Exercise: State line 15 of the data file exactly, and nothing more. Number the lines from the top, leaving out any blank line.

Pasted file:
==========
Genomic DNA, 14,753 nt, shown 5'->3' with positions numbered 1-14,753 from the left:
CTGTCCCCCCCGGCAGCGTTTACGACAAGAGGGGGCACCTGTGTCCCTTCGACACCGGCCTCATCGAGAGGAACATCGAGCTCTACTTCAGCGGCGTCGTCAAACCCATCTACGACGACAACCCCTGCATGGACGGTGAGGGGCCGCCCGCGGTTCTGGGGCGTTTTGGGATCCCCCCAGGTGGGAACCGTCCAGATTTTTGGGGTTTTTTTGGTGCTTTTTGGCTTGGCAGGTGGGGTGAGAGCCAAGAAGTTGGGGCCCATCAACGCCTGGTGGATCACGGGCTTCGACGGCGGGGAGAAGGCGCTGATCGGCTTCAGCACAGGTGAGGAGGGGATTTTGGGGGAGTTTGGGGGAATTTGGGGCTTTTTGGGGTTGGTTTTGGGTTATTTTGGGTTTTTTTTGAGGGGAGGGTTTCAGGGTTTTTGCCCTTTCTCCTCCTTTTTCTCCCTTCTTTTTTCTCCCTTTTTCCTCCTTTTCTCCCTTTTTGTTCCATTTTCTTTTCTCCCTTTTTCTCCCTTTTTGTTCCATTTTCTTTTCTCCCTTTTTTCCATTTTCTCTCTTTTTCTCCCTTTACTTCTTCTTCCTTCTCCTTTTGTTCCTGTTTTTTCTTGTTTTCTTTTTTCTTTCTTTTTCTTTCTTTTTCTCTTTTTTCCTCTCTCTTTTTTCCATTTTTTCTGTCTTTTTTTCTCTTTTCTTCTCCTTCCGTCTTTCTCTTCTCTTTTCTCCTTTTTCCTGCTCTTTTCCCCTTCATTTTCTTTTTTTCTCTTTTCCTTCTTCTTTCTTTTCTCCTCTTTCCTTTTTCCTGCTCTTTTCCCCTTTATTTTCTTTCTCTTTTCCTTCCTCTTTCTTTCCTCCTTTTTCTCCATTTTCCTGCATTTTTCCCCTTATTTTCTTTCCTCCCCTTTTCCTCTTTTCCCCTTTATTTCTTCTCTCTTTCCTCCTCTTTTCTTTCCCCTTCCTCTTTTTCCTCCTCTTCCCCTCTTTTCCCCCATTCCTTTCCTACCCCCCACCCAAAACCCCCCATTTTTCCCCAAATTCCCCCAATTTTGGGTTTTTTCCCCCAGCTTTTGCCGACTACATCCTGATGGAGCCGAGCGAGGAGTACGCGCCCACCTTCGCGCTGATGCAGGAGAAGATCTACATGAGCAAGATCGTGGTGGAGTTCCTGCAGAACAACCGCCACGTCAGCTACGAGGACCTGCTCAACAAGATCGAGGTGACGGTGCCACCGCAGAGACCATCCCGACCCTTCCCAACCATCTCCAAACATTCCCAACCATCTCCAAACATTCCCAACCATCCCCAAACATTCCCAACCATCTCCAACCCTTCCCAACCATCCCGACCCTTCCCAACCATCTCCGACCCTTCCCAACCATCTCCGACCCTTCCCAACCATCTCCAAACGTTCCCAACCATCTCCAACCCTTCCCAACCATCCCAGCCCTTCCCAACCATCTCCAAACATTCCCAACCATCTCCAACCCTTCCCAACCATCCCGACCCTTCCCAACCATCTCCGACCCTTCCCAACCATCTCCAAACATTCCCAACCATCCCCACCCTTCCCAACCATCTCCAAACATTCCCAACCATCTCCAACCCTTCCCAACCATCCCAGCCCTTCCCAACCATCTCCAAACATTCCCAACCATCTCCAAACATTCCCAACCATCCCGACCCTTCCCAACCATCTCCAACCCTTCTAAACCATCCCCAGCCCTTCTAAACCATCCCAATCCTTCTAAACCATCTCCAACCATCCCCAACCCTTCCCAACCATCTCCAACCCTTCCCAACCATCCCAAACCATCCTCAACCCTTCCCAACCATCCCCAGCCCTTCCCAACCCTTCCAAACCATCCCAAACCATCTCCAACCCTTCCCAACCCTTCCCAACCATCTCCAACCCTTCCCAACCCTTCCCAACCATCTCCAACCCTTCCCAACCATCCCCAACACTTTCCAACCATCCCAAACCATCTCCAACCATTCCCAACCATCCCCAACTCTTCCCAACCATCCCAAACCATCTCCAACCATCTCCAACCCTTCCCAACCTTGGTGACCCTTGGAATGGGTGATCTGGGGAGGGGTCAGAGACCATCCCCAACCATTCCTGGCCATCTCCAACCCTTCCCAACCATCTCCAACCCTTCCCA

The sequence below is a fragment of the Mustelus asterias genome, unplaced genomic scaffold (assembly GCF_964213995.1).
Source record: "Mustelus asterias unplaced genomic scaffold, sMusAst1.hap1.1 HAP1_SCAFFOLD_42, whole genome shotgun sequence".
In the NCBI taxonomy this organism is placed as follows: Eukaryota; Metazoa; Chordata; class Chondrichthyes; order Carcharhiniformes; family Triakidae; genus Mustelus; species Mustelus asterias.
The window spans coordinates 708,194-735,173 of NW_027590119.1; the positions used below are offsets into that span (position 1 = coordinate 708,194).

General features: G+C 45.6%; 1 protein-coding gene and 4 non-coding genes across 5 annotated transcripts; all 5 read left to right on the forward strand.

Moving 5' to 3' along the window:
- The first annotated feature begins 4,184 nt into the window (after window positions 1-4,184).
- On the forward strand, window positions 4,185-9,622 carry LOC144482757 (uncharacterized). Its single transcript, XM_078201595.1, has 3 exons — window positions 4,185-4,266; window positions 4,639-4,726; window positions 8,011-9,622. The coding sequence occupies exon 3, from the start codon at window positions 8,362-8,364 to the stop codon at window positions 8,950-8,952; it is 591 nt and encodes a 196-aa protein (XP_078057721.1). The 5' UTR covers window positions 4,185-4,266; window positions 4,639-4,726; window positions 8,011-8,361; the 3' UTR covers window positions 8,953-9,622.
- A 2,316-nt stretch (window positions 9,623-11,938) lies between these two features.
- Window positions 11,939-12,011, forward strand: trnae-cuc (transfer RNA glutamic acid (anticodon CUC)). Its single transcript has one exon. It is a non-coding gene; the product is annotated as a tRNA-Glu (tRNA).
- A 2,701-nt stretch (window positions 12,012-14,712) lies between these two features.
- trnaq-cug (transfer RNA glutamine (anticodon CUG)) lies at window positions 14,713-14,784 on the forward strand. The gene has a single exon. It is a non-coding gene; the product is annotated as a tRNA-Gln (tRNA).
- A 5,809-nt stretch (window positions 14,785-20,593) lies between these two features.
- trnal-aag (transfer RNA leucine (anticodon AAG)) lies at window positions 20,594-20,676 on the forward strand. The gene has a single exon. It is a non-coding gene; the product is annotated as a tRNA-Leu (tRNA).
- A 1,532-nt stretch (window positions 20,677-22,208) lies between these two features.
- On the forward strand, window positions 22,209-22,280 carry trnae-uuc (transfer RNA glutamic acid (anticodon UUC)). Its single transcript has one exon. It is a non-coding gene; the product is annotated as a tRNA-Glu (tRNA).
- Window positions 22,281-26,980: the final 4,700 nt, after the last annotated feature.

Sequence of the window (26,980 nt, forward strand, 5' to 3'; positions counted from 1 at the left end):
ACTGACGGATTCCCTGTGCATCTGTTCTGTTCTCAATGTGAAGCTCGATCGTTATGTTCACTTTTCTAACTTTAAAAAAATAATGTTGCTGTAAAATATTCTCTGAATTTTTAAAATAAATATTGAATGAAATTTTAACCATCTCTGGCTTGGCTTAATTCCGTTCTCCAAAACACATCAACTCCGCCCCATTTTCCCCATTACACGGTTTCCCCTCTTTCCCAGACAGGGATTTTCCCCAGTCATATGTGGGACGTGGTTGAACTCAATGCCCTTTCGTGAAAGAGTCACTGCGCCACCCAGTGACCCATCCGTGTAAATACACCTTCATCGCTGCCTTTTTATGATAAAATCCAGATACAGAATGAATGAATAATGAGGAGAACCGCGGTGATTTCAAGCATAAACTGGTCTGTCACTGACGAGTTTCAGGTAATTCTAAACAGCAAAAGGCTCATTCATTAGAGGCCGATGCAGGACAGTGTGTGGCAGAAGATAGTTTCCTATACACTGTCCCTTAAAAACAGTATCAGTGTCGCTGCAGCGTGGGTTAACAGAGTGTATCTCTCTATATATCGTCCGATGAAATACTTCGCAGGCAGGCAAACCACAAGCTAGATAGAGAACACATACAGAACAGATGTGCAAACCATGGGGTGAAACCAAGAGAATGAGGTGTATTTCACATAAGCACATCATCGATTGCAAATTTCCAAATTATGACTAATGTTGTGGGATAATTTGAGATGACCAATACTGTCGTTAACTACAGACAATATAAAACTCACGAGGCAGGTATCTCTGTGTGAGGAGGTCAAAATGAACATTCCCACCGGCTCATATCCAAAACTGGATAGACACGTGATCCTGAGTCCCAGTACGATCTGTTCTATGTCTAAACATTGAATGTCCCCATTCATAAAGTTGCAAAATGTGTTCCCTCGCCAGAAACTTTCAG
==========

- A 5,809-nt stretch (window positions 14,785-20,593) lies between these two features.